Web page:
Jaelithe--I totally get what you're saying. Yes, there are a lot of nonparents who absolutely don't want to hear about babies all the time, and who don't care about parenting issues in general. I try to distinguish myself from those people by always asking questions and listening and babysitting and making it very clear that I'm interested and appreciative in hearing about parenthood and peoples' children.

The problem is that about half of the time I find myself in that old familiar position: parents giving me all kinds of wonderful information but then ending every sentence with "but you can't possibly understand what I'm going through until you have your own." I want to say, "Um, you're actually helping me understand what you're going through right now! Can you please just do it without the condescension and dismissal?"

It seems that with every parent friend I just have to find a balance between (1) opening up the conversation in hopes of sharing information and (2) risking opening myself up to yet another "you're not in the club" snub. In many ways, it's not that different than negotiating the boundaries of any other friendship, but it does sting in a particularly harsh way considering that I would love more than anything to have a child of my own but have had some obstacles crop up. For that reason, I'm much less likely to open myself up to the parents who have been especially smug around nonparents; it's not that I don't respect them and what they're doing but that I have to protect myself from their lack of respect for my boundaries. It goes both ways.

4:12 PM  
Anonymous Anonymous said...

Also, what verybadcat said. It hurts to be left out, but its hurts even more to be left out when you really really really really want--and are trying your hardest--to be included.

4:14 PM  
Blogger Mimi said...

Yes. Of course you're right C.

But what is uncomfortable for most people about this discussion, what makes your assertion seem like a claim for superiority rather than difference is that people who are parents have double knowledge: we were in Camp A (childless) before but are now in Camp B (parents) and are in the position of saying to the denizens of Camp A, "yes, I used to be you, and think like you, but now I'm different. I can't explain it and you'll never know until you become like me, too."

It's perfectly true. It's also perfectly infuriating to people in Camp A, who resent the implication that their experience is, well, partial. Because, in this context, it *is*.

What's even better is: we (that is, the denizens of Camp B, the parents) will employ precisely this strategy with our offspring in a soon-enough time when we try to help them avoid our mistakes: no you cannot ride your bike without a helmet / drink unsupervised and underaged / camp with your 'special friend' overnight / whatever. I'm an adult and I understand better than you! I used to be a teenager!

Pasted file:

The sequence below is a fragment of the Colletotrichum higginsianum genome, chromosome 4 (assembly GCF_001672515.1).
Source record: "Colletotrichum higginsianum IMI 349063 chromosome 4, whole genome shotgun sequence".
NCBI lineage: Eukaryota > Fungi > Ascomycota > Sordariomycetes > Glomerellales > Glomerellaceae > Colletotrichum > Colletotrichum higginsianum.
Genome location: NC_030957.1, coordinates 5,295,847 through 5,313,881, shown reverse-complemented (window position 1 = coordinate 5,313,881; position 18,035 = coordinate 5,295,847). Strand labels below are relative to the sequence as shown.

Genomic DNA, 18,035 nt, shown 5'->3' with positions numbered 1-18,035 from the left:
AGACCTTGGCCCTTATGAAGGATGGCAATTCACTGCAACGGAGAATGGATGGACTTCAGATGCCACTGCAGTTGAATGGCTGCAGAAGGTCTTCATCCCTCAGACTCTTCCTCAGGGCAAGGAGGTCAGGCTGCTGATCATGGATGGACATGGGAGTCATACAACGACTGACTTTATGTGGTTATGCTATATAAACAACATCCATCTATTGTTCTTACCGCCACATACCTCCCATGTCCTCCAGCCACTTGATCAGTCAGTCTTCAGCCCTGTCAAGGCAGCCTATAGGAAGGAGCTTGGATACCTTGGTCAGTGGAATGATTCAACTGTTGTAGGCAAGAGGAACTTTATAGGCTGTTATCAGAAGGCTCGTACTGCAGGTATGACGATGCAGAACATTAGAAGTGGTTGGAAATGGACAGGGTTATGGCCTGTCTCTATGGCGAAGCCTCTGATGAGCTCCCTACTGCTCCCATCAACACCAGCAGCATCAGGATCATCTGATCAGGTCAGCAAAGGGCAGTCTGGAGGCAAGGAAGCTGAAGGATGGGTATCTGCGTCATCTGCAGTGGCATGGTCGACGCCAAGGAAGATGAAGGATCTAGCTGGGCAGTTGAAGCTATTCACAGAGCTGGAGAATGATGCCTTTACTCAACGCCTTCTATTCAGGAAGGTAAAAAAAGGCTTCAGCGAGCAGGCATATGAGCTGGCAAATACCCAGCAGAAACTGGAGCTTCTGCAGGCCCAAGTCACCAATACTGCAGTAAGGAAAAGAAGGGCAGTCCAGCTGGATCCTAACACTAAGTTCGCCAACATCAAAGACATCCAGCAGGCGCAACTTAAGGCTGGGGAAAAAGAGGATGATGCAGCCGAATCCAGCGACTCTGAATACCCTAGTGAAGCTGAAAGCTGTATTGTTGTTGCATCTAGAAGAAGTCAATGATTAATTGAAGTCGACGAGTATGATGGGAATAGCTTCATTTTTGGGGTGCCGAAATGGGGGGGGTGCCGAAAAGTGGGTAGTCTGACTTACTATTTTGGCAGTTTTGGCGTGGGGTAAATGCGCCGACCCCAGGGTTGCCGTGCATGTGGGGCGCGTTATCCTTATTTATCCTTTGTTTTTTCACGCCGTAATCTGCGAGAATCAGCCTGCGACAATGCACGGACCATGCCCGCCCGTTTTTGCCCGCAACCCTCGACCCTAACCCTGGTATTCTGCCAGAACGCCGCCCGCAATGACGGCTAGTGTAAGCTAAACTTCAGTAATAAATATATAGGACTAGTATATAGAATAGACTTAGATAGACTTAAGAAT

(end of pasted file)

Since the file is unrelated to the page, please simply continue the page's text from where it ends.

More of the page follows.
(I realize I seem to have relegated Camp A to the same status as children / teenagers, and I don't mean the slight. I mean that it's funny that Camp B is going to fight this particular battle over and over and over again over our dining room tables.)

To conclude: if you haven't been there, you actually really DON'T know what it's like. It's nothing against you, Camp A camper -- it's an experience thing.

4:30 PM  
Blogger Her Bad Mother said...

Leah, verybadcat - I tried very hard (or thought I did) to not make it seem like mothers have their very own special planet that is utterly alien to anyone who is not a mother. As I said - different country. And one that I think - personally - everyone should want to go to. AND I think that anyone who really really does want to get here probably has a better understanding of it than many other people. So you're probably right, Leah, when you say that I should have stuck more to words like 'firsthand experience' rather than 'understand.' WANTING a child badly can, I think, bring someone pretty close - if not entirely - to understanding what's at stake.

I'm really very sorry if it seemed as though I was saying that non-parents *couldn't possibly* come anywhere to appreciating the experience of a parent. That's simply not true. I have some very wonderful non-parent friends - on-line and off - who really get how much I love my daughter, and, I think, really understand my frustrations and ambivalences v.v. motherhood, and I would hate for them to think that they're excluded from my world. They're not. But there are times and there are circumstances where I *do* think that it takes another mom or parent to really fully empathize. But, too, it also takes another PhD to fully empathize with my complaints about academia or another lover of Lost to get my fervent attachment to that show, etc, etc. (my husband, as it happens, falls into neither of these categories, and so JUST DOESN'T GET ME.) Doesn't mean that NO one else has anything valuable to contribute, nor that I can't love or appreciate those people in my life and want to share those interests with them anyway.

As I said - different country, NOT different planet. And one that is fully visitable, even if the full-on citizenship experience is a bit tougher to come by.

Sorry for any offense.

4:31 PM  
Blogger Her Bad Mother said...

Mimi, you're right of course. Which what makes this topic a difficult one to unpack sensitively.